The survey shows 55 per cent of all firms were dissatisfied with the regulator, including 16 per cent who said they were extremely dissatisfied.

FCA chief executive Martin Wheatley says: “From this last survey undertaken at the FSA, it is clear that firms believed there are some areas which could be improved.

“As the FCA, we have changed our approach and the way we regulate, and we are becoming a more forward-looking, predictable and engaged regulator which acts from a position of greater understanding of the industry.”


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There are 24 comments at the moment, we would love to hear your opinion too.

  1. Here we go. Already blaming it all on “the old lot”. Of course the FCA is completely diffferent and not at all just the same people under a different banner.

  2. I’m surprised its only 55% that were dissatisfied everbody I speak to thinks they were not up to the job.

  3. “Predictable and engaged”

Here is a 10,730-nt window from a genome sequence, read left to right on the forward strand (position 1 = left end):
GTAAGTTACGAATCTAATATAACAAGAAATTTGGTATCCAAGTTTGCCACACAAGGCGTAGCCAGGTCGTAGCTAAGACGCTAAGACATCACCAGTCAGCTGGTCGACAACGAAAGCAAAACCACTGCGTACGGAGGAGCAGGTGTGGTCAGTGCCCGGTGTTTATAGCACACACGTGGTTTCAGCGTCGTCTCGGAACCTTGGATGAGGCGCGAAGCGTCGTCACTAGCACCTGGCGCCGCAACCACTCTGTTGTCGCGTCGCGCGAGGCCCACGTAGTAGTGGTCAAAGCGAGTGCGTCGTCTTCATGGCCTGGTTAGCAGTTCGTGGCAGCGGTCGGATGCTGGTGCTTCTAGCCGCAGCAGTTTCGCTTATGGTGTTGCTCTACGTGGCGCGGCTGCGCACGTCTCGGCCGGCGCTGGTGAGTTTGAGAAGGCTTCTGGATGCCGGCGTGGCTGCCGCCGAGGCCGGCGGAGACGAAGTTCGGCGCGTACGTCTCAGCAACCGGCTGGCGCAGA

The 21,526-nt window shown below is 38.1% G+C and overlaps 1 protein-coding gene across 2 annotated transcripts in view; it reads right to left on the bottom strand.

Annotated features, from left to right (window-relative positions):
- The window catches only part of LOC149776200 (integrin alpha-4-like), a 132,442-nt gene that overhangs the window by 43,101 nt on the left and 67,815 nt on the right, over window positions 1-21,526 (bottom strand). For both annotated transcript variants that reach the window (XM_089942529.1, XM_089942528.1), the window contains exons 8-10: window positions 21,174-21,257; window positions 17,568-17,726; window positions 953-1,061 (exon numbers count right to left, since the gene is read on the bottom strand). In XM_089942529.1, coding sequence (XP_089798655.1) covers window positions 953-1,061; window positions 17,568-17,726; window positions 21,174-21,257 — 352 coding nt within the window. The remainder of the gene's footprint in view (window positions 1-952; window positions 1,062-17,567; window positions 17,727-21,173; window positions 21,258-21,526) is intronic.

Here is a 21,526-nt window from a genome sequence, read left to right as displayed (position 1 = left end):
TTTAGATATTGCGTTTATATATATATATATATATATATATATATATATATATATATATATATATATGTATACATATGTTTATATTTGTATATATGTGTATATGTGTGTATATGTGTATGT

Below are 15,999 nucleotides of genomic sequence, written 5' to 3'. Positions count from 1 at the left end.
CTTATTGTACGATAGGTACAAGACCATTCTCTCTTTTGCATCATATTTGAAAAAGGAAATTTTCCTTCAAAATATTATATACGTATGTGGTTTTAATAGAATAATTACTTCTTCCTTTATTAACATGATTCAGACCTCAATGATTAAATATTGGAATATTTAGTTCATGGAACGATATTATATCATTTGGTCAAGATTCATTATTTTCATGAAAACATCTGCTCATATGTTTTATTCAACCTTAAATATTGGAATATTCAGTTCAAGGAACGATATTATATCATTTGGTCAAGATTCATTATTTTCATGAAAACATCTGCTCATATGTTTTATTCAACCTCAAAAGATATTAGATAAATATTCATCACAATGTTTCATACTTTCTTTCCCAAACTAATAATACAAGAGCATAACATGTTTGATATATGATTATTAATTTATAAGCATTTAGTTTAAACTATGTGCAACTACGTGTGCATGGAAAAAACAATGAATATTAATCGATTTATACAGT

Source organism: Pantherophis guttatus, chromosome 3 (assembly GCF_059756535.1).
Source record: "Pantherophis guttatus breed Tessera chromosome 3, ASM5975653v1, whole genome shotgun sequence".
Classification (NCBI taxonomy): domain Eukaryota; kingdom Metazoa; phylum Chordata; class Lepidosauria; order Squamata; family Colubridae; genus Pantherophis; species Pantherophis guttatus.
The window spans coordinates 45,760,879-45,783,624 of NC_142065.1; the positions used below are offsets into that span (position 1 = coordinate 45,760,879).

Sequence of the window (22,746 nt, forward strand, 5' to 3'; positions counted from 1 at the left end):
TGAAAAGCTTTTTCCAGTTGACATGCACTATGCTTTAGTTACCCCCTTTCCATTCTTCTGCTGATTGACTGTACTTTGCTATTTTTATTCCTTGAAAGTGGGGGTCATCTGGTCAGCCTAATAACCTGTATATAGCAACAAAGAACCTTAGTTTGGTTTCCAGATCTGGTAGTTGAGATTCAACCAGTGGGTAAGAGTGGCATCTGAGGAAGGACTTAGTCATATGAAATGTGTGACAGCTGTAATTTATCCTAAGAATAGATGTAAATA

I predict if the FCA don’t engage with IFA’s they won’t have the funds left because the majority of Advisers that pay their wages will have gone away and the FCA will be looking at engaging the Firms remaining to fill the FCA black hole in their current financal and pension budgets.

  4. Incompetent regulators 3rd May 2013 at 9:20 am

    The regulatory system is in place for the benefit of itself and not for consumers or anyone else for that matter.

  5. Roman Duzinkewycz 3rd May 2013 at 9:22 am

    ‘…negativity driven by small firms that have been affected……’ Even now the FCA cannot see what is in front of them – do they not believe firms voicing their concerns? Obviously not – goodbye to them, and goodbye to the Financial Adviser community who continue to moan yet choose to do nothing as a collective – talk about a fool and his money………………

  6. Only 55% were dissatisfied!!!! I have not spoken to anyone who is satisfied.
    This survey won’t take into consideration the 23% of IFA’s who did not take part because they de-authorised last year, of which I don’t expect a single one to say they were satisfied

  7. “I’m dissatisfied with the Regulator, but not because of RDR.